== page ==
Capital Outlay on Defence Services Everything, except the budget of the three services and Joint Staff Demand for Grant – Capital Outlay on Defence Services Only the three services, including the Joint Staff

The MoD used to present another two Demands: MoD (Civil) and Defence Pensions. The allocation made in these Demands was not included in what was commonly referred to as the defence budget. The Demand for Defence Pensions remains undisturbed but the MoD (Civil) will now cover the revenue and capital budget of all organisations other than the three services and the Joint Staff, as explained in the Table above. This Demand will also henceforth be called Demand for Grant for MoD (Miscellaneous).

Consequently, MoD will present only four Demands for Grant to the parliament instead of eight for the FY 2016-17: MoD (Miscellaneous), Defence Pensions, Defence Services (Revenue) and Capital Outlay on Defence Services.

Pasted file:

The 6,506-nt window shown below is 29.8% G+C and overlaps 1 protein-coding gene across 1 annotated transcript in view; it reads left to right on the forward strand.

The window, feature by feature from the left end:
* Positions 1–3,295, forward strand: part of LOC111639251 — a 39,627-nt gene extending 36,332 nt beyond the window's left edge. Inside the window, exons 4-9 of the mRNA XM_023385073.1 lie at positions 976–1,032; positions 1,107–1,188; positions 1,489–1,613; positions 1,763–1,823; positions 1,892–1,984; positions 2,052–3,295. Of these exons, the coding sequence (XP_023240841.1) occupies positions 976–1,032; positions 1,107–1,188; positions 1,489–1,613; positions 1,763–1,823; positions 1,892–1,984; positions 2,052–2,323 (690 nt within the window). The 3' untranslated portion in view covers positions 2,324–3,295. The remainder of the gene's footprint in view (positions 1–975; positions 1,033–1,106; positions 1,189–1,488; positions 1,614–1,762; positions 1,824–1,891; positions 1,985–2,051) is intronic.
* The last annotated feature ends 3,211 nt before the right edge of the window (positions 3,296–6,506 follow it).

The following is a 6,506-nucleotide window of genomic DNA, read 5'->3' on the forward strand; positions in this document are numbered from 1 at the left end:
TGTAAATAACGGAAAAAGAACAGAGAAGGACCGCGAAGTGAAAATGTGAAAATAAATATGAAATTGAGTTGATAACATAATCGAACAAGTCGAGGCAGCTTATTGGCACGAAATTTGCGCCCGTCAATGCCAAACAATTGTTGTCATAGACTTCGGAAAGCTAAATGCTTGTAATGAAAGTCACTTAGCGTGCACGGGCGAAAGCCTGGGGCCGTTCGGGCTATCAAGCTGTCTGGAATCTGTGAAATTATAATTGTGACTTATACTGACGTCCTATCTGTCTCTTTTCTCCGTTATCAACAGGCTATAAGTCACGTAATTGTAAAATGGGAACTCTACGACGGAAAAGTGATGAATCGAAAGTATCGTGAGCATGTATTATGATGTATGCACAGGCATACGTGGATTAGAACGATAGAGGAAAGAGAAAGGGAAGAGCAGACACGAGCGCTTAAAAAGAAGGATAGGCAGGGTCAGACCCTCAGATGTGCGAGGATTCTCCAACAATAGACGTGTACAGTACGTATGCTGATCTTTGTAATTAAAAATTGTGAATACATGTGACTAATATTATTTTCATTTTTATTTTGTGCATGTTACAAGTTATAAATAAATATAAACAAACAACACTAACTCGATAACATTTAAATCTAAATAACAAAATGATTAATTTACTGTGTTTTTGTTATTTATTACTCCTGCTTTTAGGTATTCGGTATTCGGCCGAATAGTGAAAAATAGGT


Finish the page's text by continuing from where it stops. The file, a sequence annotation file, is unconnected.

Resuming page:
How does one compare the budget for the FY 2016-17 with the current year’s budget? There are two ways of doing it. One method would be to work backwards and rearrange the coming year’s budgetary allocation the way these are currently structured. If done this way, the following picture emerges:

Defence Budget BE 2015-16 RE 2015-16 BE 2016-17 Underutilisation Increase w.r.t BE Increase w.r.t RE
Revenue 152139 143236 162759 8903 6.98 13.63
Capital 94588 81400 86340 13188 -8.72 6.07
Total 246727 224636 249099 22091 0.96 10.89

Indian Rupee (INR) in crore (BE: Budget Estimates; RE: Revised Estimates)

If, however, the current year’s budgetary allocations are rearranged as per the new scheme adopted for the FY 2016-17, and comparisons are made accordingly, the picture that would emerge is as follows:

INR in crore. Increase is in percentage terms

It is apparent that the impending implementation of the seventh pay commission recommendations and the one-rank-one-pension scheme has necessitated a substantial increase in the Demands for MoD (Miscellaneous), Defence Services (Revenue) and Defence Pensions.